Short stories have the ability to capture an entire life in a short space, whether that entire lifetime is covered or not. How people are portrayed in short stories reveal so much about them as people, about the relationships they are in, they are quite skilled and powerful at telling you an entire story while not telling us an entire story. Parsons does this well, the lives of the everyday are captured and highlighted, in the remarkable and unremarkable, in the public eye and in the intimate. The characters in this collection bring their own essence to their story, whether it is the contemplations of man’s life with his grandfather, a woman trying to find herself in the city, or a man reigniting a friendship with a school friend.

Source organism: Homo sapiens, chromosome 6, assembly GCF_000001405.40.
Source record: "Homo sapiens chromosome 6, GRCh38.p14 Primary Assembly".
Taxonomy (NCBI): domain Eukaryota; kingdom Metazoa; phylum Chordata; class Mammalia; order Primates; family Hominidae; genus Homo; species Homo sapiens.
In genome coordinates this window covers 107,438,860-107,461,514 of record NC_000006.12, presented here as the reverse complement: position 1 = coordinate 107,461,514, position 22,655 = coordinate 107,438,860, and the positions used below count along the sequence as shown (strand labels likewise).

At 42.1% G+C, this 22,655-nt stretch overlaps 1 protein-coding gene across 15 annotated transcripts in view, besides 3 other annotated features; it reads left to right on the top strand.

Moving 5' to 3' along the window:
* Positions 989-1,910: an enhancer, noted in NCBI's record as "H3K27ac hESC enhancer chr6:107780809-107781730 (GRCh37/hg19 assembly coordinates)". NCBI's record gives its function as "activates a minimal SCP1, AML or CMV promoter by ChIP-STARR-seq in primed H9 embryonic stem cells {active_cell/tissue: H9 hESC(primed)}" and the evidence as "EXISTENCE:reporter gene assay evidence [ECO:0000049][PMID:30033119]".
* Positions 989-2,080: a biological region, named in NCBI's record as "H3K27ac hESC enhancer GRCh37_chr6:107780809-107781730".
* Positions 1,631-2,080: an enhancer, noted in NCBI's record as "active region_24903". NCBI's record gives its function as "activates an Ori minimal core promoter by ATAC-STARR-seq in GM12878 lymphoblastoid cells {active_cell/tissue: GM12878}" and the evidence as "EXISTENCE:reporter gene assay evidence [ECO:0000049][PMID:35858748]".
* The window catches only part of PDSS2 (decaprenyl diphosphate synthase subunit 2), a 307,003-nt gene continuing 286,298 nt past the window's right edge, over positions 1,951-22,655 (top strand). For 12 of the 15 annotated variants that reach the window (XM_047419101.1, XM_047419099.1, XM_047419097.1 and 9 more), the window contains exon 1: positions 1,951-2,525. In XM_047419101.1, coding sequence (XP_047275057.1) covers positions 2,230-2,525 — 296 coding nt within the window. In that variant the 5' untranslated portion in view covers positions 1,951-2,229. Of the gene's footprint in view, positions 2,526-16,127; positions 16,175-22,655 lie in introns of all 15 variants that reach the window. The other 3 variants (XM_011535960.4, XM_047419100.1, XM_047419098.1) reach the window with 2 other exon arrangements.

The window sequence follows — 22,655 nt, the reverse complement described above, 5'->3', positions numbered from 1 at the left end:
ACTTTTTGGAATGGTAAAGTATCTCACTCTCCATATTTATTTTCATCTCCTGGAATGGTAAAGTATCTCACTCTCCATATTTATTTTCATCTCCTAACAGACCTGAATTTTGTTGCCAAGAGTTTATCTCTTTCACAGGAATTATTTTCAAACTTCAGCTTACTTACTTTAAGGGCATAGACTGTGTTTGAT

What was interesting about this collection is that there are not always conclusions or final answers about things. The open ended nature of the stories isn’t unsatisfying though; there is a sense of completeness where you do not need to know any more. You understand the characters will either continue on as they are, no sign of change, or there are heart-warming moments that make you realise they are going to be ok, even after all they’ve told you. A few unanswered questions allow the readers to make up their own minds, and even those with hints at conclusions still allow you the same opportunity.

With a total of eight stories making up this collection Parsons’ gives us people who could be anybody and who in some way can be related to by everybody. The absurd stories are beautiful and engaging, while offering an insight into the lives and mind of others, with a touch of the unspoken, and certainly one of lasting impression.

Siren’s Song by Heather McCollum